# Price formation: Cobweb model

Couple of months ago I have started a series of posts on price formation in the free market or how and why the free market does (not) work.

In the first part of the series we have discussed economic laws of supply and demand. We have also mentioned the "sweet spot" of the supply-demand model - equilibrium price. But we did not cover how one would discover the equilibrium price.

In the second part we have discussed a simple example in which printing press failed to predict the demand for the book. We have discussed how non-optimal prices as well as certain dynamics might emerge.

In this installment (a third part) of the series, we discuss another classical, but more sophisticated, model, which attempts to explain what happens if the knowledge about supply and demand laws is not perfect. The cobweb model aims to show how the self-organized optimal prices emerge over time. Note that we have already discussed (see this post) how self-organized price emerges from the Kirman model and that this price is far from reflecting underlying economic values.

## Cobweb model

Let us assume that we are producers of lettuce, a product which is almost always in constant demand, first year we decide to grow some patches and see what happens. We must make some guesses as we do not know the demand law. So for the first time we produce \( Q_0 \) units of lettuce. As we sell them, we notice that the demand for the lettuce is higher, thus we will increase the price, \( P_0 \), until the demand is roughly equal to our supply. Next year, being smart and self-interested farmers we will consider our previous experience and plant significantly more lettuce. We will pick the new quantity, \( Q_1 \), based on our production intent (supply law) and the price previous year, \( Q_1 = Q_s(P_0) \). Yet we will most likely over-produce, hence we will have to sell our lettuce at a lower price \( P_1 \). But the next year we will be even smarter and more knowledgeable - \( Q_2 = Q_s(P_1) \). And so on, until at some point we will arrive near the equilibrium point.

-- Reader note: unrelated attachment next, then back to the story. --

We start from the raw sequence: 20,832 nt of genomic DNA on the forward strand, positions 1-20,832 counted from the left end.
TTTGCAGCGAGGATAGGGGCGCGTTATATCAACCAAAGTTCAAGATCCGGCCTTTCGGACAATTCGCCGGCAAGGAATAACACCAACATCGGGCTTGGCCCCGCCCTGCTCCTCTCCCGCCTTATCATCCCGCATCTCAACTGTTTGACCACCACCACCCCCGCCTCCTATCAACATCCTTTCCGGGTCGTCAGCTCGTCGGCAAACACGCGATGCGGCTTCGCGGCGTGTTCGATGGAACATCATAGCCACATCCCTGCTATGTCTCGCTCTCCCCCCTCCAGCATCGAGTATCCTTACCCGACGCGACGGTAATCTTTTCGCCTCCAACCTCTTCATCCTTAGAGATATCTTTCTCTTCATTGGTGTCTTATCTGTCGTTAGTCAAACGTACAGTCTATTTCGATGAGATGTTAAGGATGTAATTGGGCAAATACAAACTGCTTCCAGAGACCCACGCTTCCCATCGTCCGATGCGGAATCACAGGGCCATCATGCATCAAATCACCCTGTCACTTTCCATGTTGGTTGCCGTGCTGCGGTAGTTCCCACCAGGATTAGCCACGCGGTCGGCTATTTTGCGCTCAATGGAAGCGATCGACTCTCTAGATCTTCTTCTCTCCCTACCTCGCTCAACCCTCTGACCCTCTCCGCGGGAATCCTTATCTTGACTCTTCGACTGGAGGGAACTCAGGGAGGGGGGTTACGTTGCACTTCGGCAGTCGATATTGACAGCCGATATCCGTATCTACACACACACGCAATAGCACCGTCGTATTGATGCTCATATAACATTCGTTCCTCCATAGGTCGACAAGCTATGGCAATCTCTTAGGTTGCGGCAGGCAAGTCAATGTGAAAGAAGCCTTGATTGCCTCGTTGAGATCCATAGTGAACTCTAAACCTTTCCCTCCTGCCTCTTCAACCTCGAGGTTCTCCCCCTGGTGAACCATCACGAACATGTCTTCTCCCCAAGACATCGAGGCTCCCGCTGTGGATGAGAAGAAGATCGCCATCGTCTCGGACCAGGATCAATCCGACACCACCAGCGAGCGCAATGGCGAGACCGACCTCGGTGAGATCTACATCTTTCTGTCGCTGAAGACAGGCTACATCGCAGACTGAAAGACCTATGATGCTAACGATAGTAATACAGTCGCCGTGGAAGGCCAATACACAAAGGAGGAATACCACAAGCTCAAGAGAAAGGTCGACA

This logic, also known as cobweb model, can be nicely visualized using cobweb plot, which you should see in the interactive applet below. Here the gray curve marks the trajectory of price and quantity.

This interactive applet has three parameters:

- \( Q_0 \) is self-explanatory - it is the initial quantity produced.
- \( \alpha_s \) is inclination of the known supply law (elasticity of supply). The supply law (green curve) in this applet is given by \( Q_s(P) = \alpha_s (P-100)+310 \).
- \( \alpha_d \) is inclination of the unknown demand law (elasticity of demand). The demand law (blue-ish curve) in this applet is given by \( Q_d(P) = -\alpha_d (P-100)+310 \).

Note that:

- if \( \alpha_s < \alpha_d \), then the trajectory diverges,
- if \( \alpha_s = \alpha_d \), then a cycle is observed,
- while if \( \alpha_s > \alpha_d \), then the trajectory will eventually converge.

The divergence paradox is considered in multiple empirical works, which conduct social experiments or polls and show that \( \alpha_s < \alpha_d \) never occurs in practice.